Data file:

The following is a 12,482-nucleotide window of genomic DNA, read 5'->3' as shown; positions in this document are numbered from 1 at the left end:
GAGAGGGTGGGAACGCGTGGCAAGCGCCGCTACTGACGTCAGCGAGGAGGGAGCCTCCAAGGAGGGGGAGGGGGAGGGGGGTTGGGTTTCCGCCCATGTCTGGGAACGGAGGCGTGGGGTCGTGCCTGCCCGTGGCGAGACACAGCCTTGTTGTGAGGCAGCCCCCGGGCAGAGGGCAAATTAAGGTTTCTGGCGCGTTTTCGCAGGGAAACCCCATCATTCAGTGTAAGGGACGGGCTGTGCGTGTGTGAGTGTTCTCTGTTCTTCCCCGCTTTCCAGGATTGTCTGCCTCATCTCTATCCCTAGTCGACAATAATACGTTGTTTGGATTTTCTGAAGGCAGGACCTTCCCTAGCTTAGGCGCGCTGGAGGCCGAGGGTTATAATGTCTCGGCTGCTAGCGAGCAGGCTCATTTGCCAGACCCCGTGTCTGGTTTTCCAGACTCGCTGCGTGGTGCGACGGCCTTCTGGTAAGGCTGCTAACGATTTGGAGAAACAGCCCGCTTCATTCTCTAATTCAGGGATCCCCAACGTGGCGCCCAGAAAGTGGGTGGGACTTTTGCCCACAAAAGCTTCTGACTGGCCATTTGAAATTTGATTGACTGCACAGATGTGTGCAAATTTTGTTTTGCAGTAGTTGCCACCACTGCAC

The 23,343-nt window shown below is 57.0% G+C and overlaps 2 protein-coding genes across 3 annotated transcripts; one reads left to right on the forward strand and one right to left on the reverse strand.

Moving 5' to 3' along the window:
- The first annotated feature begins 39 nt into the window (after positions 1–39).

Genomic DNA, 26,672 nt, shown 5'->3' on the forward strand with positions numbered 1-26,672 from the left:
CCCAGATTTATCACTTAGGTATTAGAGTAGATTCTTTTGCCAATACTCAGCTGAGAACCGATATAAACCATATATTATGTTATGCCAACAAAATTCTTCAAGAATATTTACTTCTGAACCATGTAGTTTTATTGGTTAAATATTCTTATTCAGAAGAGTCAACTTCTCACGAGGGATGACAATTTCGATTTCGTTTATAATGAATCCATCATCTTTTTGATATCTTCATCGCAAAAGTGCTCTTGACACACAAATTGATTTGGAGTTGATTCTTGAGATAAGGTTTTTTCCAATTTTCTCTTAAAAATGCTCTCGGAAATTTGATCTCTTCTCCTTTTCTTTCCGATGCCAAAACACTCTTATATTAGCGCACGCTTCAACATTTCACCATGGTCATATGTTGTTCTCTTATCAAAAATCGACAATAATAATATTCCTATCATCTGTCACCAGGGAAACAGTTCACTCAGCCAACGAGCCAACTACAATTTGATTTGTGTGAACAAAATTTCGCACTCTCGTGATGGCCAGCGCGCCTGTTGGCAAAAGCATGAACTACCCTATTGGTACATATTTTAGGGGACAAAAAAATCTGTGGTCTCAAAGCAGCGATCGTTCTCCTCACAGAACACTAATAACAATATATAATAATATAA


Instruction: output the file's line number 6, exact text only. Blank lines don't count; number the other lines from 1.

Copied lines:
Genomic DNA, 26,672 nt, shown 5'->3' on the forward strand with positions numbered 1-26,672 from the left: